The United States has routed the Japanese Navy in a major three-day battle over a remote US naval and air base at Midway Island in the Pacific Ocean.
The victory has dealt a severe blow to Japan’s ambitions to advance right across the Pacific towards the US coast.
The tiny island, 1,000 miles north-west of Hawaii, was targeted as a potential launching pad for the Japanese advance.
The Japanese attacked in the early hours of 4 June with heavy air raids on the military base.
The US responded with a decisive counter-attack, using the US Pacific Fleet, army bombers and the marines. The Japanese were clearly taken by surprise by the scale of the American defence.
The battle was fought almost exclusively from aircraft carriers – only the second time this kind of fighting has been attempted.
The first was just a month ago, in the Battle of the Coral Sea, when the United States thwarted Japanese plans to invade Australia.
In that battle, the victory was not so decisive, and the United States lost one of its aircraft carriers, the USS Lexington.
Reporting on the end of the battle for Midway Island, the Commander-in Chief of the US Pacific Fleet, Admiral Chester Nimitz, said at least two enemy aircraft carriers had been completely destroyed, with all their aircraft, and at least two more seriously damaged.
Ten Japanese warships were also sunk or damaged.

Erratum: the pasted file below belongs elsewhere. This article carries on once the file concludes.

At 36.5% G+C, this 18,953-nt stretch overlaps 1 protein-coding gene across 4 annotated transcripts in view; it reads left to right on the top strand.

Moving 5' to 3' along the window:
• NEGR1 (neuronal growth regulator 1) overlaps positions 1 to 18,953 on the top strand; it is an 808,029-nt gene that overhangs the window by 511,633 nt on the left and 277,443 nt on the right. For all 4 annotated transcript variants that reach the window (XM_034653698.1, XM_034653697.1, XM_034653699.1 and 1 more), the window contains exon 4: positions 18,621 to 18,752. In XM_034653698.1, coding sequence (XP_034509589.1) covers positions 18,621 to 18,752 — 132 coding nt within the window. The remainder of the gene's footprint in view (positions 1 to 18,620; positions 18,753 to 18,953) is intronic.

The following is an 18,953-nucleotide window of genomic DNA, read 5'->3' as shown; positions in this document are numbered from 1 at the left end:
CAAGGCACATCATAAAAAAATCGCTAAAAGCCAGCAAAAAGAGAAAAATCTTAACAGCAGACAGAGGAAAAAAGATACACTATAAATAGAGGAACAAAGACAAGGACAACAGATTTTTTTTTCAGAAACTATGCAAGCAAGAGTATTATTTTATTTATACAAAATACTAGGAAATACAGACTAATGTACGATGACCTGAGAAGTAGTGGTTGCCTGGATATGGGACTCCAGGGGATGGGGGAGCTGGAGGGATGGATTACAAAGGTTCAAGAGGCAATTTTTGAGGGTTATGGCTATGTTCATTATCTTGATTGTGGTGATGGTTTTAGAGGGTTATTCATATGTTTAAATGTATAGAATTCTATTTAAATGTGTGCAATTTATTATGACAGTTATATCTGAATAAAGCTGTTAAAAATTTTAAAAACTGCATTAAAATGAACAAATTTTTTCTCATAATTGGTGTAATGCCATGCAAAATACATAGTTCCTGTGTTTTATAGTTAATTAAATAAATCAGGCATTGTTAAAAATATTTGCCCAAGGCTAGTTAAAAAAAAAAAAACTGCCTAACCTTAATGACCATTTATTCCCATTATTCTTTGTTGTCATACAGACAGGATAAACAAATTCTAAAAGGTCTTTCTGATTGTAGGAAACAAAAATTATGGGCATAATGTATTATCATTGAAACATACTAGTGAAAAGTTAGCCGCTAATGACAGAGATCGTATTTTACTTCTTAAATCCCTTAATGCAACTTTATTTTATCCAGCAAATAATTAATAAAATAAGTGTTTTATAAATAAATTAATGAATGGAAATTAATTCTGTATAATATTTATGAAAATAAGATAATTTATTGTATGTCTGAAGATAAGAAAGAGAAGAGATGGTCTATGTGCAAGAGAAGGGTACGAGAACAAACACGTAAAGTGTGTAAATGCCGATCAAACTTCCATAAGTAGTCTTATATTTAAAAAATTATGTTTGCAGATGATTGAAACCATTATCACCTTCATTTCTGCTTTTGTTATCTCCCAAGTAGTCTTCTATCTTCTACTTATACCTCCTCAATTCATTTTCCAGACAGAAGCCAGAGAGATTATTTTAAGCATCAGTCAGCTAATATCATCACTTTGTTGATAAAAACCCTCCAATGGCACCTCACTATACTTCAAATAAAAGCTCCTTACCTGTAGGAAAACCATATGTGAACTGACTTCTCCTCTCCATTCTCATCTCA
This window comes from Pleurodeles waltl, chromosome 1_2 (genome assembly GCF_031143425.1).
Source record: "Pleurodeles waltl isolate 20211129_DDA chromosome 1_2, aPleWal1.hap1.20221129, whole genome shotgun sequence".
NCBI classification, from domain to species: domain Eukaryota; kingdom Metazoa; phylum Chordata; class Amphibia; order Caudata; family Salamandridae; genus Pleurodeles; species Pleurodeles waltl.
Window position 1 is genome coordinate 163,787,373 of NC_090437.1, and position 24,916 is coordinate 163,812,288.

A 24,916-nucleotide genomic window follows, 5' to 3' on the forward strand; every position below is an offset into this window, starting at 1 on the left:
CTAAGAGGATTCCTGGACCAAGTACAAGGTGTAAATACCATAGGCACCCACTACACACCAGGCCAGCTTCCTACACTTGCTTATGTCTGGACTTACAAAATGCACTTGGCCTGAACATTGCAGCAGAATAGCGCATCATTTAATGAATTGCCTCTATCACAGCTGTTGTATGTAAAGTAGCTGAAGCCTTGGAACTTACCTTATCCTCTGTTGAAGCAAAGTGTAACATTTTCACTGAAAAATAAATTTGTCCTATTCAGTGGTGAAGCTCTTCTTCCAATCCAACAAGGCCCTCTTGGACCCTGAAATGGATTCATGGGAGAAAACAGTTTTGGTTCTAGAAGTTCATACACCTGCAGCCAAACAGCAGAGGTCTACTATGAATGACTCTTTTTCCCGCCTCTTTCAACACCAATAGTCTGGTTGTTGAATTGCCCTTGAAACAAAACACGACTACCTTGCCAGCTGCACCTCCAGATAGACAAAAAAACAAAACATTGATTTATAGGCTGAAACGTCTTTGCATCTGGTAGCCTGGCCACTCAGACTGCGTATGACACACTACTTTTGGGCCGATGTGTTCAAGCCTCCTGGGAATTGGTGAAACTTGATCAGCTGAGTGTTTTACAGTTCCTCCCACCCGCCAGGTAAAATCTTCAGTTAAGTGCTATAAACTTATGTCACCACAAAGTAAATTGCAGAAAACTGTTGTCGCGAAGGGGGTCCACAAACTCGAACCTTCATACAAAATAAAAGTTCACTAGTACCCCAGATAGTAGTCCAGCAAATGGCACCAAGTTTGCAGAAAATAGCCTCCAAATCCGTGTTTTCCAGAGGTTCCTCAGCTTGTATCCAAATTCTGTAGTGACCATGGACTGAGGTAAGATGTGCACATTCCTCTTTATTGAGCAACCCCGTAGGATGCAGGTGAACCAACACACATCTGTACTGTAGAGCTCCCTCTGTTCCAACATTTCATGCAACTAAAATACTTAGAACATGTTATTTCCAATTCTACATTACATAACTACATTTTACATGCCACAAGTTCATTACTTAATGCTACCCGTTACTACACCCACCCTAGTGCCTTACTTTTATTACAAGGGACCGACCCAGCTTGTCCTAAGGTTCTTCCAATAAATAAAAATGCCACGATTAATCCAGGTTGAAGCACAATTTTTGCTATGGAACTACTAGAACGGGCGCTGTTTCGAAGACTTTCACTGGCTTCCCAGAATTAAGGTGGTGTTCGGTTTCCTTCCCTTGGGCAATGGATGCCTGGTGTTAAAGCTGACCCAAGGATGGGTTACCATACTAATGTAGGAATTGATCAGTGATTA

By contrast, on the American side losses were relatively small. One American carrier was hit and some aeroplanes were lost.
Fighting is still continuing in the area, but although Admiral Nimitz stopped short of claiming the Japanese were defeated, he said, “a momentous victory is in the making.”
He went on, “Pearl Harbor has now been partially avenged. Vengeance will not be complete until Japanese sea-power has been reduced to impotence. We have made substantial progress in that direction.”
Meanwhile, fighting is continuing around the US naval base of Dutch Harbor, in Alaska. The Japanese are known to have landed on some of the westernmost Aleutian Islands, and bombed the harbour on 3 June.
No news has been received from the area since then.
Courtesy BBC News
The Japanese had invaded two Aleutian islands, Attu and Kiska, and attacked Dutch Harbor as a diversionary ploy to draw US forces away from the key battle at Midway.
But the US had broken Japanese military codes, and knew about the secret strategy – thus denying Japan an easy victory at Midway.
The loss of four aircraft carriers was more than the Japanese Navy could endure, and the battle proved a turning point in the Pacific War.
Six months to the day since the Japanese bombed the US Naval base at Pearl Harbor, they were placed on the defensive for the first time.
Slowly, the Americans drove them back, and eventually US forces occupied the major Japanese-held islands of Iwo Jima and Okinawa.
The Japanese were finally forced to surrender on 15 August 1945 after the United States dropped two atomic bombs on Hiroshima and Nagasaki.
Japan remained under US occupation for seven years, and there is a large and controversial US military base on Okinawa to this day.